Rising energy costs a top election issue for Ontario restaurateurs

TORONTO, Sept. 14, 2011 /CNW/ - Rising energy costs are taking a toll on Ontario's $23-billion restaurant industry, according to an election survey by the Canadian Restaurant and Foodservices Association (CRFA). In total, 81 per cent of restaurant operators say rising energy costs are having a negative impact on their business.

Rising minimum wage (80 per cent), red tape (79 per cent) and sales taxes (77 per cent) are the next biggest issues identified in the survey.  Although minimum wage was frozen this year, it rose by 43 per cent from 2004 to 2010, compared to an 11 per cent increase in inflation.

In addition, liquor pricing and regulations are one of the top challenges identified by licensees in the survey.

"The restaurant industry presents a huge opportunity for Ontario to create jobs, drive tourism and build vibrant communities," says Garth Whyte, CRFA president and CEO.  "The results of this survey point out some of the challenges that government and industry need to address by working together."


Rising energy costs  70% significantly negative + 11% slightly negative  = 81% negative
Rising minimum wage  66% significantly negative + 14% slightly negative = 80% negative
Sales taxes  54% significantly negative + 23% slightly negative = 77% negative


Yes  79%
No  21%

With more than 30,000 establishments across Ontario, the restaurant industry employs close to 500,000 people, making it the fourth-largest private sector employer in the province.  Over the last two years, however, the industry has lost more than 10,000 jobs due to rising costs and slowing sales.

"Although minimum wage was frozen this year, seven consecutive years of sizeable increases, along with rising energy and food costs, have had an impact on restaurant operators and their ability to create jobs," says Ron Reaman, CRFA's Ontario vice president.  "We need a policy environment that helps these important businesses grow, prosper and create more jobs at all levels."

The CRFA survey also finds that nearly three in four restaurant operators (71%) think provincial politicians have lost touch with the challenges that face small businesses, and only one in five (22%) agree that provincial politicians understand the contribution restaurants make to Ontario's economy.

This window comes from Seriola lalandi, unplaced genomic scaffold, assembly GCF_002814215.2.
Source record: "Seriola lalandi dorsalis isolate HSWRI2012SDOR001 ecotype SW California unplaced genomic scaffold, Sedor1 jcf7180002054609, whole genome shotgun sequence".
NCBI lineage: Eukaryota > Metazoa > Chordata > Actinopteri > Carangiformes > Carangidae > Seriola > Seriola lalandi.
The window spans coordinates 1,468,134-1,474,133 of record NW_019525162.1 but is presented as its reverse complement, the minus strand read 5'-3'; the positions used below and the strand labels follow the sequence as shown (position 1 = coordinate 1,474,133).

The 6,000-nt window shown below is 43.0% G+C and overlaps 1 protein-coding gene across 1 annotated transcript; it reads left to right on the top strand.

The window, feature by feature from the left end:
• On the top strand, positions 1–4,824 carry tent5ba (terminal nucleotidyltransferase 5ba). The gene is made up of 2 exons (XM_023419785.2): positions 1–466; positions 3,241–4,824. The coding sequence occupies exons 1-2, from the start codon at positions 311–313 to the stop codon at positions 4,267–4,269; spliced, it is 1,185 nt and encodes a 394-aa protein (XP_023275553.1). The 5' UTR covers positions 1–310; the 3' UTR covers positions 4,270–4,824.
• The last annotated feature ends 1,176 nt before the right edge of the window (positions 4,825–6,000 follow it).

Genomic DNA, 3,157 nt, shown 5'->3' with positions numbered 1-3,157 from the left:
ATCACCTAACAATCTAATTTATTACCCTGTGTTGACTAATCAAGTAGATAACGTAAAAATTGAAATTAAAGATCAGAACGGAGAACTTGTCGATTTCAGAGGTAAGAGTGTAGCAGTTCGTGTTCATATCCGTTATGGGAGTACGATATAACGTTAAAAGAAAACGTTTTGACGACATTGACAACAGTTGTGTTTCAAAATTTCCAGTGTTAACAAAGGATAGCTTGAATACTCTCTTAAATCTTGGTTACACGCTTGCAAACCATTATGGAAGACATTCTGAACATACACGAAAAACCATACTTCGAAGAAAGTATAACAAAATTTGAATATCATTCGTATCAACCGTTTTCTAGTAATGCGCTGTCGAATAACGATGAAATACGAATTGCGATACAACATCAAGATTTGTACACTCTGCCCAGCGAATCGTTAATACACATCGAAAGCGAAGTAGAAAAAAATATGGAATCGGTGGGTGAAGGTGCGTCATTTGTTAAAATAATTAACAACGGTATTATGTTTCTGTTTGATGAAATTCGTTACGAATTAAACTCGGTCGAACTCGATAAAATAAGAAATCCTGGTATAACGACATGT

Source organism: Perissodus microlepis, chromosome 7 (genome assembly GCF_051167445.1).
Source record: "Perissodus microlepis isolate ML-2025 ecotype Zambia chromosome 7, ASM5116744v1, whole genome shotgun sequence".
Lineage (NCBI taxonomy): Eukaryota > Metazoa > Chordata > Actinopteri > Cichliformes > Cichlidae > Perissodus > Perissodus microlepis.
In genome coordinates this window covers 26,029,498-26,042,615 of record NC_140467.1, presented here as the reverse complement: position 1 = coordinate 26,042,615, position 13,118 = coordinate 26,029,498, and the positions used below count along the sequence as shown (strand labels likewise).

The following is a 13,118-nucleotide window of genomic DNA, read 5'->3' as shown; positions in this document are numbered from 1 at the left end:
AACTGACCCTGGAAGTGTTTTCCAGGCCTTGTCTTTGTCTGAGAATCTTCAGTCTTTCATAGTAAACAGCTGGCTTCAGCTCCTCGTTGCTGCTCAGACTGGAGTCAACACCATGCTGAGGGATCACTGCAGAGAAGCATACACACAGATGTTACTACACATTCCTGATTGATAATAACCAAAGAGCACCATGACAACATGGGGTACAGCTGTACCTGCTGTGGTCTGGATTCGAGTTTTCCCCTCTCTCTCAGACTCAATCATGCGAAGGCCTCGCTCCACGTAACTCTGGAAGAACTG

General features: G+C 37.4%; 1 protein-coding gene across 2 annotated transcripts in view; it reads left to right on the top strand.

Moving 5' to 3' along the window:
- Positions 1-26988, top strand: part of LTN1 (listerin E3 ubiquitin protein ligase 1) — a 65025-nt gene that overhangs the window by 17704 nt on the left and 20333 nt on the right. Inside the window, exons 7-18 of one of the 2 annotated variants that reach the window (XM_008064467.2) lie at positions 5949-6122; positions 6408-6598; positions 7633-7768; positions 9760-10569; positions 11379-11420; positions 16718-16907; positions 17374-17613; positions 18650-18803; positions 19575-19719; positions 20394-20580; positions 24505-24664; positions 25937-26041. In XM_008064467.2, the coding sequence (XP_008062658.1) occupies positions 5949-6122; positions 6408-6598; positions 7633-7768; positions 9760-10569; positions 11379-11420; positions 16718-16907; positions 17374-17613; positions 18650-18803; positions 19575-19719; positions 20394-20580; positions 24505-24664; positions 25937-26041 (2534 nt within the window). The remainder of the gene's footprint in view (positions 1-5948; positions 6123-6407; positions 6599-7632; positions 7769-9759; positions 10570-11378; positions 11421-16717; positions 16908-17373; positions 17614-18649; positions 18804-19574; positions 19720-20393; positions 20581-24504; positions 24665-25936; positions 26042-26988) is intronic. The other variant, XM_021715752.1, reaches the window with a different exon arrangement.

CRFA has created an election tool kit to encourage restaurant operators to discuss key issues with candidates leading up to the Oct. 6 vote (online at www.crfa.ca) and will be meeting with the three major parties to discuss the survey findings and ideas to stimulate growth.

The CRFA survey was conducted online between July 27 and Aug. 16, 2011 and is considered accurate within +/- 7.6 percentage points, 19 times out of 20.  A total of 164 restaurant operators representing 6,000 establishments responded to the survey.

CRFA is one of Canada's largest business associations, with more than 30,000 members representing restaurants, bars, caterers, institutions and other foodservice providers. Canada's $61-billion foodservice industry employs more than one million people in communities across the country.

Image with caption: "CRFA survey of Ontario restaurant operators shows top business concerns leading up to Oct. 6 provincial election. (CNW Group/Canadian Restaurant and Foodservices Association)". Image available at: http://photos.newswire.ca/images/download/20110914_C3080_PHOTO_EN_3258.jpg

Image with caption: "CRFA survey of Ontario restaurant operators shows top business concerns leading up to Oct. 6 provincial election. (CNW Group/Canadian Restaurant and Foodservices Association)". Image available at: http://photos.newswire.ca/images/download/20110914_C3080_PHOTO_EN_3259.jpg

SOURCE Canadian Restaurant and Foodservices Association

For further information:

To arrange an interview with Garth Whyte or Ron Reaman, contact Jill Holroyd, SVP Marketing and Communications, 416-738-7134 (cell) or jholroyd@crfa.ca;  Prasanthi Vasanthakumar, Communications Specialist, 416-649-4254 or pvasanthakumar@crfa.ca.

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Canadian Restaurant and Foodservices Association

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